From a 1854 entry in the previously unpublished journal of soldier James Stevenson, 1st Dragoons:
That winter a court martial was convened at the barracks to try a number of deserters, who were under guard, with ball and chains attached to their ankles. They are found guilty and sentenced to receive fifty lashes each upon the bare back, to have the letter “D” branded upon the hip, and to be drummed out of the service.
When the day for the execution of the sentences arrived, the troops were drawn up in lines forming three sides of a square, to witness the punishment that might deter them from deserting. It was the duty of the officer of the day to superintend the execution of the sentences. A gun carriage was placed on the fourth or vacant side of the square so that all the troops could see, and each prisoner in his turn was lashed firmly to the wheel, having been previously stripped to the waist. The drummer of the infantry and the buglers of the cavalry administered the stripes with a rawhide; and a more brutal exhibition I have never witnessed. When a blow was struck which did not seem hard enough, the officer of the day would not count it, so some of the prisoners received sixty stripes instead of fifty.
When a man fainted under his punishment, restoratives were administered, and if the surgeon thought he could still stand it, he received his full allowance. In one case, the surgeon pronounced a man physically unable to stand the punishment after being restored from a fainting fit, and he was led off with about thirty stripes. When cut down from the wheel, their backs were rubbed with brine which, although said to be for their good, caused them dreadful suffering, if we could judge by their groans and cries. After a few days’ medical treatment, the letter “D” was pricked into their skin with India ink, and, with shaven heads, they were marched around the parade ground, the soldiers standing in line to witness the performance. The drums and fifes played the “Rogues’ March,” and a file of infantry, with bayonets at a charge, marched behind the culprits, and conducted them some distance beyond the limits of the barracks. Thus ended the inhumane and humiliating spectacle; I can truly say that, instead of filling the hearts of the soldiers with fear and exercising a restraining influence over them, it only filled them with hatred for a service in which such brutal punishment was practiced, and produced a strong desire to get out of it in any way possible. I do not blame the officers, for they were, as a rule, humane and gentlemanly in their treatment of the soldiers. It was the fault of the system, and I am happy to say that it has since been done away with.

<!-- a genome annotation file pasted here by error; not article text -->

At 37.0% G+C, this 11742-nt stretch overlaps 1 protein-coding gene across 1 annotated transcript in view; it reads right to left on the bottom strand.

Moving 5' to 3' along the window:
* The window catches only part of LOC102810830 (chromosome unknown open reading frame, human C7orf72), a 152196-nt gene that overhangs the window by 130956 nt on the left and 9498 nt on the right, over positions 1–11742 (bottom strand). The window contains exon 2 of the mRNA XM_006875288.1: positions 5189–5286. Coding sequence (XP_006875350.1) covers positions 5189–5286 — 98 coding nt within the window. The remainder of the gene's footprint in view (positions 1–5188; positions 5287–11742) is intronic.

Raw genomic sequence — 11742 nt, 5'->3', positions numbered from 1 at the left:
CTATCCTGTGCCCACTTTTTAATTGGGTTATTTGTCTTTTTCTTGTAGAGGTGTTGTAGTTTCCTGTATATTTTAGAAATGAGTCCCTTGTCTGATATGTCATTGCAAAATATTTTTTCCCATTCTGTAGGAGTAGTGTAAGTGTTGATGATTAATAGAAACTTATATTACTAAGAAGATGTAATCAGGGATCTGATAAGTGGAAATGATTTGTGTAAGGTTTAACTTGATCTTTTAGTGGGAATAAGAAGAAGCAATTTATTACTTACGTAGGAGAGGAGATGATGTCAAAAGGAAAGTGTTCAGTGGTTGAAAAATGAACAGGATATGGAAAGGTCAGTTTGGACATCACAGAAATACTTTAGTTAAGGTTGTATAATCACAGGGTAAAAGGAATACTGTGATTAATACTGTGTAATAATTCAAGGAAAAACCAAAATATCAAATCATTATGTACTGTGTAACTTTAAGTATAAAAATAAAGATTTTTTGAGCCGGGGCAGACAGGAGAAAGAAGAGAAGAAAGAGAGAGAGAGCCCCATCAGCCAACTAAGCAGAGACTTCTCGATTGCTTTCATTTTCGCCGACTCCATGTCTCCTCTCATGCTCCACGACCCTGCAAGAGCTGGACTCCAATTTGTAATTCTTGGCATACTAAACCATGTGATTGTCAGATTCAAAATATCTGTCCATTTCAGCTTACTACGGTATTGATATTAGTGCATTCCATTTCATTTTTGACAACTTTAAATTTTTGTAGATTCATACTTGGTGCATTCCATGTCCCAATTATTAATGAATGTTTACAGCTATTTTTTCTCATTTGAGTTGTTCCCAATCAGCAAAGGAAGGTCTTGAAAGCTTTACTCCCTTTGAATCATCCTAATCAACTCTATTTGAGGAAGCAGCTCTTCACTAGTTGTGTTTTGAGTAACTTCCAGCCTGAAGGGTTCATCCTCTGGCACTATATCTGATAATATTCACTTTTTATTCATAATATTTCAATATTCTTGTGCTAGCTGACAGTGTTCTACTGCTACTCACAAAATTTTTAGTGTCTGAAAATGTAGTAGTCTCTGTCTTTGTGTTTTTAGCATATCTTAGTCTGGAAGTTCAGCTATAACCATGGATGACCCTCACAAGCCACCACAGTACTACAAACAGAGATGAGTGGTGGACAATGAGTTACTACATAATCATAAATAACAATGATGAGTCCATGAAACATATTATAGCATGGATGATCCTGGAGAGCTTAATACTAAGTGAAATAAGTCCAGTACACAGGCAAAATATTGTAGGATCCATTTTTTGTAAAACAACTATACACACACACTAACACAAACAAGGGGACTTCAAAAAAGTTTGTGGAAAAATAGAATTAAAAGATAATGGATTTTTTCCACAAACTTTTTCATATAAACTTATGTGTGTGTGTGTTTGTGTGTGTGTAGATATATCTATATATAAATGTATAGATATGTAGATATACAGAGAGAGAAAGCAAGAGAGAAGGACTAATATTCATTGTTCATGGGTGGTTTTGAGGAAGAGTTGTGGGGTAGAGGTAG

After the exhibition of cruelty, I was very anxious to get away from “garrison duty” and to enter upon the more dangerous, but vastly pleasanter duty, of “life upon the plains.”’